Confronted with pious and well-meaning devotional sermons about the Virgin Mary, Thérèse responded, “All the sermons on Mary I have heard have left me cold. . . . One should not relate improbable stories about her. . . . If a sermon on Mary is to bear fruit, it must give a genuine picture of her life, as we glimpse it in the Gospels.” She felt the same about elaborate formal prayers:

To be heard it is not necessary to read from a book some beautiful formula composed for the occasion. I do not have the courage to force myself to search out beautiful prayers in books. There are so many of them it really gives me a headache! Each prayer is more beautiful than the others. . . . I say to God very simply what I wish to say, without composing beautiful sentences and he always understands me.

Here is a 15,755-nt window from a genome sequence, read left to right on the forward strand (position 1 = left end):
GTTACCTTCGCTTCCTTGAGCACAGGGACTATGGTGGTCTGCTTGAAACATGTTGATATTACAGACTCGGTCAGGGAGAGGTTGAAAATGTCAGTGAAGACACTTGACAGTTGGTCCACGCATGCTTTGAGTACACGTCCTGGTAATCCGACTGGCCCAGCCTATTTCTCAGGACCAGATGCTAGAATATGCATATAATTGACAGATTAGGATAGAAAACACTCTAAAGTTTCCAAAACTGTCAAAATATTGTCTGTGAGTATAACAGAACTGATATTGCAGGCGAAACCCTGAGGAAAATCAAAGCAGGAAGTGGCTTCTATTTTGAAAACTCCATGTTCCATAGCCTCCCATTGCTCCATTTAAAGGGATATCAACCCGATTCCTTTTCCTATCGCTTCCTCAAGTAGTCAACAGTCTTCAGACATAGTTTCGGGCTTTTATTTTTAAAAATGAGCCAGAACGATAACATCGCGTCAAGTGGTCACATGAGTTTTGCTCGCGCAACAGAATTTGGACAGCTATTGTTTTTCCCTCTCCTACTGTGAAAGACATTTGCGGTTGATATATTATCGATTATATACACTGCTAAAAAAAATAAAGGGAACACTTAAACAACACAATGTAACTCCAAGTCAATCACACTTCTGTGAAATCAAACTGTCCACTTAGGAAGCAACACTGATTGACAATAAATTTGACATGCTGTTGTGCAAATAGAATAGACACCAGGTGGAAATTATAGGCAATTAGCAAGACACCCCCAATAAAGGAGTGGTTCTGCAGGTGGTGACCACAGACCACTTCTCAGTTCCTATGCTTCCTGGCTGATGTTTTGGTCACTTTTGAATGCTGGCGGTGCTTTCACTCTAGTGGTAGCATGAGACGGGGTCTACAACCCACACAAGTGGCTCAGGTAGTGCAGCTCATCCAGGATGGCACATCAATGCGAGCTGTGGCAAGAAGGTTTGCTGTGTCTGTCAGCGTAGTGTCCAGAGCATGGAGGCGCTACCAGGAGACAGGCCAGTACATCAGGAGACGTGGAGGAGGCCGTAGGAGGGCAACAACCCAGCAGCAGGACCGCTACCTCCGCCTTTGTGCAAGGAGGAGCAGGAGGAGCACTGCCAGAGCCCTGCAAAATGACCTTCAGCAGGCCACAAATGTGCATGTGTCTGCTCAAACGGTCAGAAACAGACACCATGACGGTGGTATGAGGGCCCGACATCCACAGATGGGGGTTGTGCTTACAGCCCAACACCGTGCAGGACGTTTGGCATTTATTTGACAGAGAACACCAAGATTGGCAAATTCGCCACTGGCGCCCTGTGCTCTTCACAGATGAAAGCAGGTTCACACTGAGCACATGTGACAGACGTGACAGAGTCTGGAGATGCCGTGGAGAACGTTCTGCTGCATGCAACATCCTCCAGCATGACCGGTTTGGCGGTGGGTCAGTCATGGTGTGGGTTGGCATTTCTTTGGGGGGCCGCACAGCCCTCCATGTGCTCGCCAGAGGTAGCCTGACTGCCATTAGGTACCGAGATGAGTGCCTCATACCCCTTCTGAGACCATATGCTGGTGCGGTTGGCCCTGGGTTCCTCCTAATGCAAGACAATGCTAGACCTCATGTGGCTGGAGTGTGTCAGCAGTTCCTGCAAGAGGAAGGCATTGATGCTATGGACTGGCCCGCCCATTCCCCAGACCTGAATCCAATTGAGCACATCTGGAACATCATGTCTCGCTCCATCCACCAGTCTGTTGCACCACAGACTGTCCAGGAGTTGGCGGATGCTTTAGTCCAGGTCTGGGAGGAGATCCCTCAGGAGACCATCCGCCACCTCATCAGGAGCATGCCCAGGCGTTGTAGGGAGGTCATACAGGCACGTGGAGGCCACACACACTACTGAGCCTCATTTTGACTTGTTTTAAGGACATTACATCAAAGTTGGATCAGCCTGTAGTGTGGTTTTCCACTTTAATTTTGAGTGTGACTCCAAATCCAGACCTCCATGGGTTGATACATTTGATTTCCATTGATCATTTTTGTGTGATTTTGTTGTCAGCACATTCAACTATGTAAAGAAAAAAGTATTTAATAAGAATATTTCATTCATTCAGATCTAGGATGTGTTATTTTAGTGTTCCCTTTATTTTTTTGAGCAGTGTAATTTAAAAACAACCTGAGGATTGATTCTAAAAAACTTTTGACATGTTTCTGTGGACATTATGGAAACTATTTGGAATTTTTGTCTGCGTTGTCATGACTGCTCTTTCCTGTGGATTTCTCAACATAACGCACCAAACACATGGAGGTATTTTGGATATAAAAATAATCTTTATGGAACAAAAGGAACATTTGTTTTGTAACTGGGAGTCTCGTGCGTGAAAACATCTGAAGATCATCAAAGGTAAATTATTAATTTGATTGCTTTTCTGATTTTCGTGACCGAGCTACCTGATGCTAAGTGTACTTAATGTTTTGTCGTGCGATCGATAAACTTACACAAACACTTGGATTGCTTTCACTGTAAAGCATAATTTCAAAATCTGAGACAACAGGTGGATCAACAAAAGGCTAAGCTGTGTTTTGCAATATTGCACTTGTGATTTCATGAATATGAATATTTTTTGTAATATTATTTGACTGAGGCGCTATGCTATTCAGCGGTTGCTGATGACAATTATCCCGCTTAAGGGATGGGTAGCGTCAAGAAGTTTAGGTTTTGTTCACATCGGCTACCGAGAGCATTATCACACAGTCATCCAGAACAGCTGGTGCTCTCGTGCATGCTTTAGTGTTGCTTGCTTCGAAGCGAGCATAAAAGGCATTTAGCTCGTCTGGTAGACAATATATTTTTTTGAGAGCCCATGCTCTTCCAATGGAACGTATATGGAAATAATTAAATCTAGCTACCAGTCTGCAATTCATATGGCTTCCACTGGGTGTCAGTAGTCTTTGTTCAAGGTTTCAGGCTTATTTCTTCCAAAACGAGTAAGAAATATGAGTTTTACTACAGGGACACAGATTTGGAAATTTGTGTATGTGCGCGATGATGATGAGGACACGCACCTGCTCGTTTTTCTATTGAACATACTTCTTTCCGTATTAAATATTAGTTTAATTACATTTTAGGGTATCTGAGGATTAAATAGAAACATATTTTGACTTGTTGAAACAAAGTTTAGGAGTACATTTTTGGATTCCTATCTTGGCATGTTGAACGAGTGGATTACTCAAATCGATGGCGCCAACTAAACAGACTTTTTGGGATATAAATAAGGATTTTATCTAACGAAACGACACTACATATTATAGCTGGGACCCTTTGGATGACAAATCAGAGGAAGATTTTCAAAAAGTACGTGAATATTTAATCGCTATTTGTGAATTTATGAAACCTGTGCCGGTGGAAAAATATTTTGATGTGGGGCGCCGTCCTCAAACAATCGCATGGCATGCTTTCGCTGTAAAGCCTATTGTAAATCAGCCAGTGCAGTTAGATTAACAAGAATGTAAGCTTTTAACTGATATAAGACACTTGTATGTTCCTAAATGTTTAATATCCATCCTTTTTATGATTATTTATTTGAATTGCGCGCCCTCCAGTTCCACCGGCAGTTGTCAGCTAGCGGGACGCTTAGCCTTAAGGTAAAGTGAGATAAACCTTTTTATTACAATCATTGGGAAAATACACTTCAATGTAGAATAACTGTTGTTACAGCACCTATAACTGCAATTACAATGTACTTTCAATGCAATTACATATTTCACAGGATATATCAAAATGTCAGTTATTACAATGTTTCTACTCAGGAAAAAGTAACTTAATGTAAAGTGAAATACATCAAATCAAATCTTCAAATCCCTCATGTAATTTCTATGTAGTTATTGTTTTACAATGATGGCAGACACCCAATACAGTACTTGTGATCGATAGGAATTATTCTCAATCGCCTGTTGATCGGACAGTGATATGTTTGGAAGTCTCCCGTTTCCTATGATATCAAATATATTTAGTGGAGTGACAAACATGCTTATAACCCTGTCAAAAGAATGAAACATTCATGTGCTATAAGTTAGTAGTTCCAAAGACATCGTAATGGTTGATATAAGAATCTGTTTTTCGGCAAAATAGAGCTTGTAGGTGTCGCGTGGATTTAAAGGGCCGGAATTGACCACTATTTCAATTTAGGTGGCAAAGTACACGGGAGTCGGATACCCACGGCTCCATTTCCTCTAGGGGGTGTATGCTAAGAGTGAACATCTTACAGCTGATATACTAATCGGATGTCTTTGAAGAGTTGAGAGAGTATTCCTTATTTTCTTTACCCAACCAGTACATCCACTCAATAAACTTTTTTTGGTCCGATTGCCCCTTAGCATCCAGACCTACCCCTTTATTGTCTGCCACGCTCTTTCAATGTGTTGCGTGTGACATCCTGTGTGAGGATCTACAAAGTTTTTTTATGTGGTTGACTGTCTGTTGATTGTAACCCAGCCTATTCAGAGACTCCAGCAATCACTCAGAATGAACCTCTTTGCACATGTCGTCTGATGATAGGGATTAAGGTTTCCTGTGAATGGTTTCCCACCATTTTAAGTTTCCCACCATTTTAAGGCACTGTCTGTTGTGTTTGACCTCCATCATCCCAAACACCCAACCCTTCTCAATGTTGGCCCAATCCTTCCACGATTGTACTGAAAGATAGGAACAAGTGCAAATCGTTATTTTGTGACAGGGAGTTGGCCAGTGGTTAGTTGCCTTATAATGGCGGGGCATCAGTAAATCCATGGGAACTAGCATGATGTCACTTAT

A Total Saint for All

Thérèse’s “little way” turns out to be radical discipleship. With fiery zeal and uncompromising faith, it takes Christians to a point of total surrender to the One who totally surrendered himself to the Father’s will. Thérèse demands total conversion. “You cannot be half a saint!” she proclaims, “You must be a whole saint or no saint at all.” Her “little way of spiritual childhood” calls for the personality to die so the person can be reborn.

As Balthasar says, “This zero-point, the intersection of the Absolute, is Christ’s gift . . . it is the abdication of one’s own will in favor of total obedience to Christ.” Thérèse does not preach her own idea or her own technique for Christian perfection. She simply proclaims the message of John 3 in which Christ says, “You must be born again.” As Balthasar points out, “The little way is one way, yet it is also the way. . . . The love of God and one’s neighbor contains the whole of the law, and all mysticism and asceticism, thus this little way, which makes this love absolutely central, can be described as ‘ the way’ for all Christians.”